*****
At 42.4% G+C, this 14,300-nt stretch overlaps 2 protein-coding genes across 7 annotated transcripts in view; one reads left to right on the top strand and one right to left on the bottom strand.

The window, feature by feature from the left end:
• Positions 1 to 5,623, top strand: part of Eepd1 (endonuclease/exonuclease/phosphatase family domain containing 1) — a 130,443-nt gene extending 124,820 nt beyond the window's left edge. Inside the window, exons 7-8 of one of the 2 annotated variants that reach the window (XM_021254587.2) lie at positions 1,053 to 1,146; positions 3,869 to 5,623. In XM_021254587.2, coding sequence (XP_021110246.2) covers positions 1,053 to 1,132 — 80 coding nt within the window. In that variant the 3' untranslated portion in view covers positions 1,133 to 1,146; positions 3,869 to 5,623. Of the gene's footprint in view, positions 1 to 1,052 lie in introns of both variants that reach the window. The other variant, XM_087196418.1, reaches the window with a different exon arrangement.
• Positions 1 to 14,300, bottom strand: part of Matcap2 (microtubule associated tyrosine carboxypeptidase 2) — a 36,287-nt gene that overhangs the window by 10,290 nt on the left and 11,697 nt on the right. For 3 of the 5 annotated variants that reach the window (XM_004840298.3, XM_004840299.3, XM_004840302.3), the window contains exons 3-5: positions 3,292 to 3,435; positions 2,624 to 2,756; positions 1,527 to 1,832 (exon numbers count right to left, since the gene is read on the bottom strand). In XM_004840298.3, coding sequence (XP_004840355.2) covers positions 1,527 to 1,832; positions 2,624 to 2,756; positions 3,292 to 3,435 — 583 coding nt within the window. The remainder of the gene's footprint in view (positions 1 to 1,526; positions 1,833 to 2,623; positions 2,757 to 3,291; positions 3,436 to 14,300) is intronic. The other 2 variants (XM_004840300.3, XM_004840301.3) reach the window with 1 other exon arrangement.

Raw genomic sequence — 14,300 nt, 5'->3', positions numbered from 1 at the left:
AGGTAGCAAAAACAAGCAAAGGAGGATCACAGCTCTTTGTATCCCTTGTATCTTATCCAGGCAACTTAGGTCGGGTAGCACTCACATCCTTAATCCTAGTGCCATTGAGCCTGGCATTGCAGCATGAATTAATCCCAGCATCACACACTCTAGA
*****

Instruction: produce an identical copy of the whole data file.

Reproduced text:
At 42.4% G+C, this 14,300-nt stretch overlaps 2 protein-coding genes across 7 annotated transcripts in view; one reads left to right on the top strand and one right to left on the bottom strand.

The window, feature by feature from the left end:
• Positions 1 to 5,623, top strand: part of Eepd1 (endonuclease/exonuclease/phosphatase family domain containing 1) — a 130,443-nt gene extending 124,820 nt beyond the window's left edge. Inside the window, exons 7-8 of one of the 2 annotated variants that reach the window (XM_021254587.2) lie at positions 1,053 to 1,146; positions 3,869 to 5,623. In XM_021254587.2, coding sequence (XP_021110246.2) covers positions 1,053 to 1,132 — 80 coding nt within the window. In that variant the 3' untranslated portion in view covers positions 1,133 to 1,146; positions 3,869 to 5,623. Of the gene's footprint in view, positions 1 to 1,052 lie in introns of both variants that reach the window. The other variant, XM_087196418.1, reaches the window with a different exon arrangement.
• Positions 1 to 14,300, bottom strand: part of Matcap2 (microtubule associated tyrosine carboxypeptidase 2) — a 36,287-nt gene that overhangs the window by 10,290 nt on the left and 11,697 nt on the right. For 3 of the 5 annotated variants that reach the window (XM_004840298.3, XM_004840299.3, XM_004840302.3), the window contains exons 3-5: positions 3,292 to 3,435; positions 2,624 to 2,756; positions 1,527 to 1,832 (exon numbers count right to left, since the gene is read on the bottom strand). In XM_004840298.3, coding sequence (XP_004840355.2) covers positions 1,527 to 1,832; positions 2,624 to 2,756; positions 3,292 to 3,435 — 583 coding nt within the window. The remainder of the gene's footprint in view (positions 1 to 1,526; positions 1,833 to 2,623; positions 2,757 to 3,291; positions 3,436 to 14,300) is intronic. The other 2 variants (XM_004840300.3, XM_004840301.3) reach the window with 1 other exon arrangement.

Raw genomic sequence — 14,300 nt, 5'->3', positions numbered from 1 at the left:
AGGTAGCAAAAACAAGCAAAGGAGGATCACAGCTCTTTGTATCCCTTGTATCTTATCCAGGCAACTTAGGTCGGGTAGCACTCACATCCTTAATCCTAGTGCCATTGAGCCTGGCATTGCAGCATGAATTAATCCCAGCATCACACACTCTAGA